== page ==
Outpatient Surgery Magazine - Subscribers

Why Do ASCs Fail? - August 2015 - Outpatient Surgery Magazine

Outpatient Surgery Magazine, providing current information on Surgical Services, Surgical Facility Administration, Outpatient Surgery News and Trends, OR Excellence and more.

Issue link: http://magazine.outpatientsurgery.net/i/552509

Contents of this Issue


Page 23 of 124

2 4 O U T P AT I E N T S U R G E R Y M A G A Z I N E O N L I N E | A U G U S T 2 0 1 5 I D E A S T H A T W O R K R ed means stop. Red says, "Pay attention!" Red takes charge. In the perioperative environment, which demands the unambiguous communication of a lot of infor- mation as clearly and as rapidly as possible, red gets a message across on the double. Here are a few ways that resourceful surgical managers have put the color to use in the service of patient safety. 1. Fall risk reduction. When all your other patients are wearing standard gray grippy-soled socks, the ones in red non-slip booties will definitely stand out. That's why you might want to consider putting red socks on your fall risk patients, including those who use a cane or a walker. The red socks will identify patients who require extra handling, mobility or ambu- lation care, and will help to prevent fall injuries. 2. Medication safety. Preparing a patient's medications is one of many tasks that must never be interrupted. But because the pre- parer is often working in the middle of other activities, with her back turned, it's easy to accidentally interrupt her. To ward off dis- tractions, hand out inexpensive red dish towels to your nursing staff, instructing them to drape the towels over their shoulders while they're drawing up meds and never to disturb a red-toweled colleague. It's a highly visible and highly effective "red flag" for safety. 3. Allergy alert. Red wristbands — commonly used to alert providers to medication, latex or other allergies or sensitivities — only cost a couple of cents per patient. So wrap one around every patient's wrist, whether they have allergies or their bracelet reads "NKA" for "no known allergies." That way you can be sure that every surgeon, anesthesia provider, nurse and tech will take the time to look at the bracelet, and that they each have the complete and correct information for every patient. INNOVATIVE IDEAS The Many Roles of Red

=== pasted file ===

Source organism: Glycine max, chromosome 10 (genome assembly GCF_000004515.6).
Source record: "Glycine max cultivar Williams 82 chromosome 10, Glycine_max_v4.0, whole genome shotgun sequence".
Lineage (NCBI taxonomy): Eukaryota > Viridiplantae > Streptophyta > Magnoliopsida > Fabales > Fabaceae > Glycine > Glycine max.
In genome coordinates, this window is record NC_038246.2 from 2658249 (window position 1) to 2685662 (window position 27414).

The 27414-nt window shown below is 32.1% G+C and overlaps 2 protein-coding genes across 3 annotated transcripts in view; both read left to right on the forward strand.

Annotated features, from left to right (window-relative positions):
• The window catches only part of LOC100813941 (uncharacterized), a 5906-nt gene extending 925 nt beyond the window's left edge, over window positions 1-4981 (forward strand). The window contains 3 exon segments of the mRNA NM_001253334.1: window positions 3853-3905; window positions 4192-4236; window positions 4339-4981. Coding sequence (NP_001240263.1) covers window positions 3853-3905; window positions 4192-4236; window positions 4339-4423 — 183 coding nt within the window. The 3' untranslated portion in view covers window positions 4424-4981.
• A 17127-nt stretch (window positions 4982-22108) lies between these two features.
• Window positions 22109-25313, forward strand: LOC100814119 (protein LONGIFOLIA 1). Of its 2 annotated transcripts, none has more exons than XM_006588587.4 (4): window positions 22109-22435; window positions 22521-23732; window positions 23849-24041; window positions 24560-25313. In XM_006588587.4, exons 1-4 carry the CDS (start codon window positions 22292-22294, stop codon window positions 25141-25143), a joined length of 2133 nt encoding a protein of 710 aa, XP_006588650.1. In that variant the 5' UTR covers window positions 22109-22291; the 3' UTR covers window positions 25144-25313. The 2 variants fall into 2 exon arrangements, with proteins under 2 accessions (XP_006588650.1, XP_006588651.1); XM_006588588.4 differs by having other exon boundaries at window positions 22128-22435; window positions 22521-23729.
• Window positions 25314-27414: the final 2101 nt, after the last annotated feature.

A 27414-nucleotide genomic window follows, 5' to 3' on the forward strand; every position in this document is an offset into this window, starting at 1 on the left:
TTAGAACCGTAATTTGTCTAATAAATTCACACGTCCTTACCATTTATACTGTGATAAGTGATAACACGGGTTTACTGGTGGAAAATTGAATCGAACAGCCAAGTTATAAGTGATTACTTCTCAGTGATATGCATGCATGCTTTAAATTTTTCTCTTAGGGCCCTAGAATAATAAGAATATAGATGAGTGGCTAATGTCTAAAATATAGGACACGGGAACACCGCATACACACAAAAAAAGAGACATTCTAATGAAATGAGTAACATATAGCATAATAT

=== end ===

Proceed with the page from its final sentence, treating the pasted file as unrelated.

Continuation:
Articles in this issue

Archives of this issue

view archives of Outpatient Surgery Magazine - Subscribers - Why Do ASCs Fail? - August 2015 - Outpatient Surgery Magazine